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Later that day, I said to my nephew, who is half Maori, ‘You experience racial inequality, I experience gender inequality.’

He said, ‘You should have just marched in between them, shook the guy’s hand firmly and said, “I’m the owner of this house, you talk to me”.’

He’s right, of course.

I thought about it afterwards. These are very complex thought and belief systems being dismantled, at present.

It’s clear that however much we might think we have striven to move beyond such limiting concepts as gender definitions, that we will continue to experience those beliefs as the negative attitudes of some people. And, further, that because we’re used to these old thought systems, we still sometimes play along with them.

Thanks to those women who have gone before us, we have come a long way in the march to equality. It’s sad we still do not have equal rights. In reality, women are still paid less to do the same work. In New Zealand, we have the smallest gender gap in wages, at 5.6%. In the United States’ the pay gap is 20%. (D.L’s post)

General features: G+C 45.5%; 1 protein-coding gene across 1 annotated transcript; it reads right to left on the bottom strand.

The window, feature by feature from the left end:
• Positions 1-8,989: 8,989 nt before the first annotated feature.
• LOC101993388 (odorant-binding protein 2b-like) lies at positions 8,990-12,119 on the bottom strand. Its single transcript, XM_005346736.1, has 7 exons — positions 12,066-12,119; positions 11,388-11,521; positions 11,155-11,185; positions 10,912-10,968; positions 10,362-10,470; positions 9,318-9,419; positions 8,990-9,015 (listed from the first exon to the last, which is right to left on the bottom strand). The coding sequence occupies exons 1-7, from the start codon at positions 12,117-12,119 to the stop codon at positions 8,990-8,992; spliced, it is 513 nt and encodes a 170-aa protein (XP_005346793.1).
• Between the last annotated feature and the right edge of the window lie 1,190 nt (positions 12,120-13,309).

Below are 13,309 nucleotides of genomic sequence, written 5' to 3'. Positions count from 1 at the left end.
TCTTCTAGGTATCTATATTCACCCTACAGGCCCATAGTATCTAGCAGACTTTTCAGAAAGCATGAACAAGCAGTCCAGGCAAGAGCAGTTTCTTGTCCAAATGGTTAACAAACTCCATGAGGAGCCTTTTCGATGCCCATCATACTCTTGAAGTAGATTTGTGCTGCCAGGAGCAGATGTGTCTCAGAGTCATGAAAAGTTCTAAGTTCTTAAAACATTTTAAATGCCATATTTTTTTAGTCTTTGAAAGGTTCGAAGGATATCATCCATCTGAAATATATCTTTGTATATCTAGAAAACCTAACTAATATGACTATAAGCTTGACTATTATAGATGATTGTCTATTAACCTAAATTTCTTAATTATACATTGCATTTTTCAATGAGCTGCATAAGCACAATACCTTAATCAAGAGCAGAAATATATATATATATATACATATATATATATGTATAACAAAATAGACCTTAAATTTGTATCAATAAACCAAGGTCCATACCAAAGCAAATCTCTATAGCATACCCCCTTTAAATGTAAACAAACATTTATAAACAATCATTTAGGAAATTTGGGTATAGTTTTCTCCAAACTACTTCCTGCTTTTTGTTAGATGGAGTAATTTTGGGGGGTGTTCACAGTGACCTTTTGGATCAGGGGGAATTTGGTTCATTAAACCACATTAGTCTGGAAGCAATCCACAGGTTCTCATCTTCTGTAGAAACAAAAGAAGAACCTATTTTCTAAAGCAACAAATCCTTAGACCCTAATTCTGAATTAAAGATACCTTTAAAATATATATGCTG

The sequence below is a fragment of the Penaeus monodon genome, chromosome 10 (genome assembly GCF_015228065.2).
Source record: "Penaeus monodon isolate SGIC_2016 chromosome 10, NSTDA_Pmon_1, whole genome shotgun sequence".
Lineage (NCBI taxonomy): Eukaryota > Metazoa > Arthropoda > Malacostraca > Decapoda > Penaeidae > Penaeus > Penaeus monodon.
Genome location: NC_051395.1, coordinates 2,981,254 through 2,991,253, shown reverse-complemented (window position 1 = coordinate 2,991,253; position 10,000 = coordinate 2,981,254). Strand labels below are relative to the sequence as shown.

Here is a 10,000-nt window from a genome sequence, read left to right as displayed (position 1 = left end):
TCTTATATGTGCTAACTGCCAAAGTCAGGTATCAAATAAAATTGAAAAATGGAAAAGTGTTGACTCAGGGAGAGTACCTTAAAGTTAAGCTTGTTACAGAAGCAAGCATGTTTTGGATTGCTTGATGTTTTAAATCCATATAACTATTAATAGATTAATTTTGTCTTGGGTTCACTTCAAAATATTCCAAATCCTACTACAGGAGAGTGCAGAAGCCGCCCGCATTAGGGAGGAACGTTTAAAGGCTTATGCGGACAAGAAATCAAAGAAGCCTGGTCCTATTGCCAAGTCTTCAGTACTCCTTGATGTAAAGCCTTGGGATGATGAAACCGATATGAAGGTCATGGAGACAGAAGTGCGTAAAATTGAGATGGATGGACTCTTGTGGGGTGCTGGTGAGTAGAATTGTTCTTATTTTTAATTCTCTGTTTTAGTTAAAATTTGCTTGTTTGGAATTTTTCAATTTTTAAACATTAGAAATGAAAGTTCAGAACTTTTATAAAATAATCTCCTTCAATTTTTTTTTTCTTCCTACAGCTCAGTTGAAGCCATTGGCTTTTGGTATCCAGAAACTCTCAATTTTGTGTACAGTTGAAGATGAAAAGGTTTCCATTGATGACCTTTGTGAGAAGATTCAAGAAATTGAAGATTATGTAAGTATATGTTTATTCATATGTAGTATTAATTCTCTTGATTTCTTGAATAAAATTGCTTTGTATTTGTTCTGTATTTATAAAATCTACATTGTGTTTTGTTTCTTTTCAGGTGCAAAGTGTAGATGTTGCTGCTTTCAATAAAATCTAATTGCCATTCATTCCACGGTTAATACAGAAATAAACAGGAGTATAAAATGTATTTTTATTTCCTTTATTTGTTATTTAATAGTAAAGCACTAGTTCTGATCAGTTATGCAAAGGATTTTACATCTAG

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There are still imbalances within our society which are not okay and haven’t changed a lot. I think writer and blogger, Dina Leygerman, put it best in her latest post, when she said of the modern woman, ‘You are still objectified. You are still catcalled. You are still told you’re too skinny or you’re too fat. You’re still told you’re too old or too young. You’re applauded when you “age gracefully.” You’re still told men age “better.” You’re still told to dress like a lady. You are still judged on your outfit instead of what’s in your head. Our equality is an illusion.’ “You Are Not Equal. I’m Sorry.” by @dinachka82

Yes, it is a trick of the mind to think we’re all equal.

But, I venture to put forth the notion, that it’s just as much a trick of the mind to think we need be restrained in any way from bursting free of that idea. Gender inequality is, after all, another thought or series of thoughts.

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As the ancient Hawaiians said, where attention goes, energy flows.